Software developers have been urged to promote digital inclusiveness by mainstreaming special needs of people with disability (PWDs) in applications they develop.
The Minister for ICT, Jean de Dieu Rurangirwa, said digital applications can also be designed to specifically address the needs of PWDs, to help them be more independent in their daily lives.
“There are many digital tools out there, including mobile built-in apps which have plenty of solutions to ease the lives of PWDs, but the majority are not aware of them or some can’t afford such technology. There are incentives already in place but we can do more,” said the minister.
He was speaking at a public gathering dubbed the ‘Social Good Summit’, organised by the United Nations Development Programme (UNDP) in in collaboration with the University of Kigali.
Held under the theme; ‘Leave no one behind in the digital age’, the summit aimed at examining the impact of technology and new media on initiatives around the world meant to improve social welfare.
It brought together government officials, representatives of UN agencies, and staff and students from the University of Kigali, among other stakeholders.
Rurangirwa added that with more collaboration with the Council for Persons with Disabilities and their associations, they would make an in-depth assessment of existing challenges and collectively see how policy frameworks can be improved to cater for their needs.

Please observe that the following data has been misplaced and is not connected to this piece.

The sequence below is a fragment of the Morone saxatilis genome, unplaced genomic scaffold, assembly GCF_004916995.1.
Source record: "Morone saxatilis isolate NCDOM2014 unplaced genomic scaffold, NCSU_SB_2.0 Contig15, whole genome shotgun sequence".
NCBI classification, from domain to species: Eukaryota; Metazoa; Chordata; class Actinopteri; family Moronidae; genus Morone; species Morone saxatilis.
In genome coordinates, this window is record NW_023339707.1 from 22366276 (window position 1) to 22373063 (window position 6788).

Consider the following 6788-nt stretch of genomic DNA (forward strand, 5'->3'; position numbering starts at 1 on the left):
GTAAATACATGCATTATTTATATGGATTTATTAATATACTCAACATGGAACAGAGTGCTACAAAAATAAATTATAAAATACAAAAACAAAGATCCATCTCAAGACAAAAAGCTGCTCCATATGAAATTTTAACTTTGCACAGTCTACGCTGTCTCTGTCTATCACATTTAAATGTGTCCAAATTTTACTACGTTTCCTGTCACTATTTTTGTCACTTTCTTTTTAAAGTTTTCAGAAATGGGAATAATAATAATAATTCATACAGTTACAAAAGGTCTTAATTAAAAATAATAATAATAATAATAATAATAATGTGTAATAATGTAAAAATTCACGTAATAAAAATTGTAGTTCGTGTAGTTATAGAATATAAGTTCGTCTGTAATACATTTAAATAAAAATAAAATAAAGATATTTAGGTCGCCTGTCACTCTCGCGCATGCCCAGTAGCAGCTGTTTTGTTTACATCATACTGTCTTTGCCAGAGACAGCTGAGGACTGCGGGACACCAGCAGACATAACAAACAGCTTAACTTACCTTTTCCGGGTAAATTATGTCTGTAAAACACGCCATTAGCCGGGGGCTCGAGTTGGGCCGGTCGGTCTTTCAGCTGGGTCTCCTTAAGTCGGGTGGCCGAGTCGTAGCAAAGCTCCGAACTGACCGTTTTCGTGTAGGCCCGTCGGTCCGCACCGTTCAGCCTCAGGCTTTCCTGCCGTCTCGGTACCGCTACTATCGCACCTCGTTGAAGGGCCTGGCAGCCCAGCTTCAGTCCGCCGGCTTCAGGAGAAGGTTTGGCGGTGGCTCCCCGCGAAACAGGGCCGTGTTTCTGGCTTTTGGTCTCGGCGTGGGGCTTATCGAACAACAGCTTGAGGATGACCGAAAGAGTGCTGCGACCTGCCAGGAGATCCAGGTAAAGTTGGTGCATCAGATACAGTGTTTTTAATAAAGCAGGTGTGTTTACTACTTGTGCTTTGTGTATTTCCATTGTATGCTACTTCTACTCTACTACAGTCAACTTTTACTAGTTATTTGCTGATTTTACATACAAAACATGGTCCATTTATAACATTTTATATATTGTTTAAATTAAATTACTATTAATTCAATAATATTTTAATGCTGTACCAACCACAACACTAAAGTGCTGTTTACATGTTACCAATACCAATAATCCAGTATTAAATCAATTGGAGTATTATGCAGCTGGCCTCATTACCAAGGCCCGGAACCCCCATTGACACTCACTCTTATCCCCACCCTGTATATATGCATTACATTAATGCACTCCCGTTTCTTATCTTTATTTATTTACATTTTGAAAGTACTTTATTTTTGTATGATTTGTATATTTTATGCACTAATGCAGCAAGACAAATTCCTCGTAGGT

Dr Betty Mukarwego, a lecturer for the visually impaired at University of Rwanda’s College of Education, said that due to limited digital inclusion, people with disabilities people are still experiencing many challenges.
“Every service in Rwanda is going digital; recruitment and many other opportunities have been digitalised. The visually impaired without the right software (which majority can’t afford) are excluded from such services,” she said.
Mukarwego is also the women chairperson for Rwanda Union of Blind (RUB).
Meanwhile, Fodé Ndiaye, UN Resident Coordinator, said that PWDs often face barriers that restrict them from participating in society on an equal basis, including the access to, and use of, information and communication technologies (ICTs).
“There is a need for more collaboration between government, private sector, the civil society and other agencies to see how every digital policy framework and implementation is aligned to the special needs of PWDs,” he said.
He added that the UN was looking forward to more platforms to bridge existing gaps, especially in introducing measures aiming at improving accessibility to local online services and relevant digital applications for PWDs.